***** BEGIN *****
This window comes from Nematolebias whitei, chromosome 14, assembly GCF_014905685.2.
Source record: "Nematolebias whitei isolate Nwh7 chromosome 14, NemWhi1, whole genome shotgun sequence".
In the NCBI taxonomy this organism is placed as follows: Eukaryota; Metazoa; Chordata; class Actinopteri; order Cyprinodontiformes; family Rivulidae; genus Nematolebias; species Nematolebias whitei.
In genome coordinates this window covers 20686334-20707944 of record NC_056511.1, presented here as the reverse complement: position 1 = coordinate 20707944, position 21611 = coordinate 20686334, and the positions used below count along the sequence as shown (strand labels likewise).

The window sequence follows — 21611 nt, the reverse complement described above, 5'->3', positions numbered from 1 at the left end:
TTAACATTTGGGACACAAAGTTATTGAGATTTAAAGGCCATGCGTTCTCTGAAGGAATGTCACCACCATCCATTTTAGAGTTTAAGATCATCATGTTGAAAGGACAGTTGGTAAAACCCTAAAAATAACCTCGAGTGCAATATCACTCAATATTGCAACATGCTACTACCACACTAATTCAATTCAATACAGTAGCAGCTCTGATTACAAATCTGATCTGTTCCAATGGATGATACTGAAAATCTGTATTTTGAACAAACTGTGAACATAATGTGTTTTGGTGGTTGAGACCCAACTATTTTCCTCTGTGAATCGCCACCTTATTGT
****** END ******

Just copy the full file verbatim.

This window comes from Nematolebias whitei, chromosome 14, assembly GCF_014905685.2.
Source record: "Nematolebias whitei isolate Nwh7 chromosome 14, NemWhi1, whole genome shotgun sequence".
In the NCBI taxonomy this organism is placed as follows: Eukaryota; Metazoa; Chordata; class Actinopteri; order Cyprinodontiformes; family Rivulidae; genus Nematolebias; species Nematolebias whitei.
In genome coordinates this window covers 20686334-20707944 of record NC_056511.1, presented here as the reverse complement: position 1 = coordinate 20707944, position 21611 = coordinate 20686334, and the positions used below count along the sequence as shown (strand labels likewise).

The window sequence follows — 21611 nt, the reverse complement described above, 5'->3', positions numbered from 1 at the left end:
TTAACATTTGGGACACAAAGTTATTGAGATTTAAAGGCCATGCGTTCTCTGAAGGAATGTCACCACCATCCATTTTAGAGTTTAAGATCATCATGTTGAAAGGACAGTTGGTAAAACCCTAAAAATAACCTCGAGTGCAATATCACTCAATATTGCAACATGCTACTACCACACTAATTCAATTCAATACAGTAGCAGCTCTGATTACAAATCTGATCTGTTCCAATGGATGATACTGAAAATCTGTATTTTGAACAAACTGTGAACATAATGTGTTTTGGTGGTTGAGACCCAACTATTTTCCTCTGTGAATCGCCACCTTATTGT